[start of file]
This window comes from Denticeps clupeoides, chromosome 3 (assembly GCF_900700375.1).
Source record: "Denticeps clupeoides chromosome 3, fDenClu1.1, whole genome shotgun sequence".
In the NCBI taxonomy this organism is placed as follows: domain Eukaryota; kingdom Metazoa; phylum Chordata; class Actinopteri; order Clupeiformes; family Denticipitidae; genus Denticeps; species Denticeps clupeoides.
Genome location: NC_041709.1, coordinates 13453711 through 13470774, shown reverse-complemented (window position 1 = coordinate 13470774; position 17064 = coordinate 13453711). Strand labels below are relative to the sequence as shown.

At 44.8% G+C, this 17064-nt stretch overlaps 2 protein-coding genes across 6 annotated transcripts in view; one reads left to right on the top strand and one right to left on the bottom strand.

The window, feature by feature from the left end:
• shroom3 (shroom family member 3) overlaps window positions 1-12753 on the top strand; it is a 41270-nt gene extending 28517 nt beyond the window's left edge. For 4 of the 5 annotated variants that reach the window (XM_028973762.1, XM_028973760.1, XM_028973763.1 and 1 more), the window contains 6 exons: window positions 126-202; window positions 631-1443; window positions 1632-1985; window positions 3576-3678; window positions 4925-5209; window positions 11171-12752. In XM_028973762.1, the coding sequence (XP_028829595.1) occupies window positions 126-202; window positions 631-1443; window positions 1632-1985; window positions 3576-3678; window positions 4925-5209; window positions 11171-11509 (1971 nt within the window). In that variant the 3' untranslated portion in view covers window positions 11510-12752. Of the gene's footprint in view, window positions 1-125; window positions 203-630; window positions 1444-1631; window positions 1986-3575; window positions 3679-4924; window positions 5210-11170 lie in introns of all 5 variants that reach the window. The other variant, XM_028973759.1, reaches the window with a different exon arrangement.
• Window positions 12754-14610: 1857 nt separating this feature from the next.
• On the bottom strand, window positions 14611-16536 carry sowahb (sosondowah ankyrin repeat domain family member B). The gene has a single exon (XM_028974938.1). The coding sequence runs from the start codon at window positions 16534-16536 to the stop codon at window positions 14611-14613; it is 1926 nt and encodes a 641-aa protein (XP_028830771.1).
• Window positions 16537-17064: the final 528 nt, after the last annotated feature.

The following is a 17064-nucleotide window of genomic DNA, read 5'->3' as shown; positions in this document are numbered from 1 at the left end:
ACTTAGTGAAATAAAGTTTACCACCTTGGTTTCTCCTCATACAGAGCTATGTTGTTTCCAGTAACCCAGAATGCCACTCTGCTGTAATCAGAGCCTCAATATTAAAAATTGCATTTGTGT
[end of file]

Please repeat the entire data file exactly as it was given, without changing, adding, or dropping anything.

This window comes from Denticeps clupeoides, chromosome 3 (assembly GCF_900700375.1).
Source record: "Denticeps clupeoides chromosome 3, fDenClu1.1, whole genome shotgun sequence".
In the NCBI taxonomy this organism is placed as follows: domain Eukaryota; kingdom Metazoa; phylum Chordata; class Actinopteri; order Clupeiformes; family Denticipitidae; genus Denticeps; species Denticeps clupeoides.
Genome location: NC_041709.1, coordinates 13453711 through 13470774, shown reverse-complemented (window position 1 = coordinate 13470774; position 17064 = coordinate 13453711). Strand labels below are relative to the sequence as shown.

At 44.8% G+C, this 17064-nt stretch overlaps 2 protein-coding genes across 6 annotated transcripts in view; one reads left to right on the top strand and one right to left on the bottom strand.

The window, feature by feature from the left end:
• shroom3 (shroom family member 3) overlaps window positions 1-12753 on the top strand; it is a 41270-nt gene extending 28517 nt beyond the window's left edge. For 4 of the 5 annotated variants that reach the window (XM_028973762.1, XM_028973760.1, XM_028973763.1 and 1 more), the window contains 6 exons: window positions 126-202; window positions 631-1443; window positions 1632-1985; window positions 3576-3678; window positions 4925-5209; window positions 11171-12752. In XM_028973762.1, the coding sequence (XP_028829595.1) occupies window positions 126-202; window positions 631-1443; window positions 1632-1985; window positions 3576-3678; window positions 4925-5209; window positions 11171-11509 (1971 nt within the window). In that variant the 3' untranslated portion in view covers window positions 11510-12752. Of the gene's footprint in view, window positions 1-125; window positions 203-630; window positions 1444-1631; window positions 1986-3575; window positions 3679-4924; window positions 5210-11170 lie in introns of all 5 variants that reach the window. The other variant, XM_028973759.1, reaches the window with a different exon arrangement.
• Window positions 12754-14610: 1857 nt separating this feature from the next.
• On the bottom strand, window positions 14611-16536 carry sowahb (sosondowah ankyrin repeat domain family member B). The gene has a single exon (XM_028974938.1). The coding sequence runs from the start codon at window positions 16534-16536 to the stop codon at window positions 14611-14613; it is 1926 nt and encodes a 641-aa protein (XP_028830771.1).
• Window positions 16537-17064: the final 528 nt, after the last annotated feature.

The following is a 17064-nucleotide window of genomic DNA, read 5'->3' as shown; positions in this document are numbered from 1 at the left end:
ACTTAGTGAAATAAAGTTTACCACCTTGGTTTCTCCTCATACAGAGCTATGTTGTTTCCAGTAACCCAGAATGCCACTCTGCTGTAATCAGAGCCTCAATATTAAAAATTGCATTTGTGT